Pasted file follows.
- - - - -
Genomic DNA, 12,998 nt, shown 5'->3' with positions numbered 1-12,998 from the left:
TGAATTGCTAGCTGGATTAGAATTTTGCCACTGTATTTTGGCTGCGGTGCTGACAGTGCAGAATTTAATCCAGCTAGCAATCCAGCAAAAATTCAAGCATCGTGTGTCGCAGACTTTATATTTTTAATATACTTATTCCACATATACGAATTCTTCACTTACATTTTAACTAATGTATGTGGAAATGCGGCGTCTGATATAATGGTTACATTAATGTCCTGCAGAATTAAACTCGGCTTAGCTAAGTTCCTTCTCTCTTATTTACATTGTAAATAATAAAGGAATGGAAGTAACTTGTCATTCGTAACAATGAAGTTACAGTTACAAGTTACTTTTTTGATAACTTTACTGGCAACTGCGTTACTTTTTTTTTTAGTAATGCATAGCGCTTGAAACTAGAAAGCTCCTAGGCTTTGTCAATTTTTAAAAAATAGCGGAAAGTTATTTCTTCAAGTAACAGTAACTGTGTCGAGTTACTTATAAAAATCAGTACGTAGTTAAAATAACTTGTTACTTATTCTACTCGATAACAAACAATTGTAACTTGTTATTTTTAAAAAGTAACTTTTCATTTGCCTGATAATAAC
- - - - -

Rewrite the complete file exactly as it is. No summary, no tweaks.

Genomic DNA, 12,998 nt, shown 5'->3' with positions numbered 1-12,998 from the left:
TGAATTGCTAGCTGGATTAGAATTTTGCCACTGTATTTTGGCTGCGGTGCTGACAGTGCAGAATTTAATCCAGCTAGCAATCCAGCAAAAATTCAAGCATCGTGTGTCGCAGACTTTATATTTTTAATATACTTATTCCACATATACGAATTCTTCACTTACATTTTAACTAATGTATGTGGAAATGCGGCGTCTGATATAATGGTTACATTAATGTCCTGCAGAATTAAACTCGGCTTAGCTAAGTTCCTTCTCTCTTATTTACATTGTAAATAATAAAGGAATGGAAGTAACTTGTCATTCGTAACAATGAAGTTACAGTTACAAGTTACTTTTTTGATAACTTTACTGGCAACTGCGTTACTTTTTTTTTTAGTAATGCATAGCGCTTGAAACTAGAAAGCTCCTAGGCTTTGTCAATTTTTAAAAAATAGCGGAAAGTTATTTCTTCAAGTAACAGTAACTGTGTCGAGTTACTTATAAAAATCAGTACGTAGTTAAAATAACTTGTTACTTATTCTACTCGATAACAAACAATTGTAACTTGTTATTTTTAAAAAGTAACTTTTCATTTGCCTGATAATAAC